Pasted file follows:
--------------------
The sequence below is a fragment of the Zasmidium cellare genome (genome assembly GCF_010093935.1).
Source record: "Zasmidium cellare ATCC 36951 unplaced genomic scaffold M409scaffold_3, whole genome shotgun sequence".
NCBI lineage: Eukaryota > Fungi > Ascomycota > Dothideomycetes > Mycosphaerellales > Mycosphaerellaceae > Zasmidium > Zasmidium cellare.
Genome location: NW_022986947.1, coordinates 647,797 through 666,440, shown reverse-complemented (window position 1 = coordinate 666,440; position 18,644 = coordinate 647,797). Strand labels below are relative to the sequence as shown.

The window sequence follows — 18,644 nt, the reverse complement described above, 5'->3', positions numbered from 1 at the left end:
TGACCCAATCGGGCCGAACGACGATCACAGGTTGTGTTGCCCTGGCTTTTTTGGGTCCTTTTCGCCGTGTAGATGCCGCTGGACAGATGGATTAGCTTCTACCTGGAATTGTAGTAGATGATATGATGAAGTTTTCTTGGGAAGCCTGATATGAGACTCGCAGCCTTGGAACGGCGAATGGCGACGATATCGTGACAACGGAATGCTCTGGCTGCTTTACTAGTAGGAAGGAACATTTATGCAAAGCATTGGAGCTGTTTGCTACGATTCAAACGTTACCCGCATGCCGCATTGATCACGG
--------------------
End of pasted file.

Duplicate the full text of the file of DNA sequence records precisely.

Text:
The sequence below is a fragment of the Zasmidium cellare genome (genome assembly GCF_010093935.1).
Source record: "Zasmidium cellare ATCC 36951 unplaced genomic scaffold M409scaffold_3, whole genome shotgun sequence".
NCBI lineage: Eukaryota > Fungi > Ascomycota > Dothideomycetes > Mycosphaerellales > Mycosphaerellaceae > Zasmidium > Zasmidium cellare.
Genome location: NW_022986947.1, coordinates 647,797 through 666,440, shown reverse-complemented (window position 1 = coordinate 666,440; position 18,644 = coordinate 647,797). Strand labels below are relative to the sequence as shown.

The window sequence follows — 18,644 nt, the reverse complement described above, 5'->3', positions numbered from 1 at the left end:
TGACCCAATCGGGCCGAACGACGATCACAGGTTGTGTTGCCCTGGCTTTTTTGGGTCCTTTTCGCCGTGTAGATGCCGCTGGACAGATGGATTAGCTTCTACCTGGAATTGTAGTAGATGATATGATGAAGTTTTCTTGGGAAGCCTGATATGAGACTCGCAGCCTTGGAACGGCGAATGGCGACGATATCGTGACAACGGAATGCTCTGGCTGCTTTACTAGTAGGAAGGAACATTTATGCAAAGCATTGGAGCTGTTTGCTACGATTCAAACGTTACCCGCATGCCGCATTGATCACGG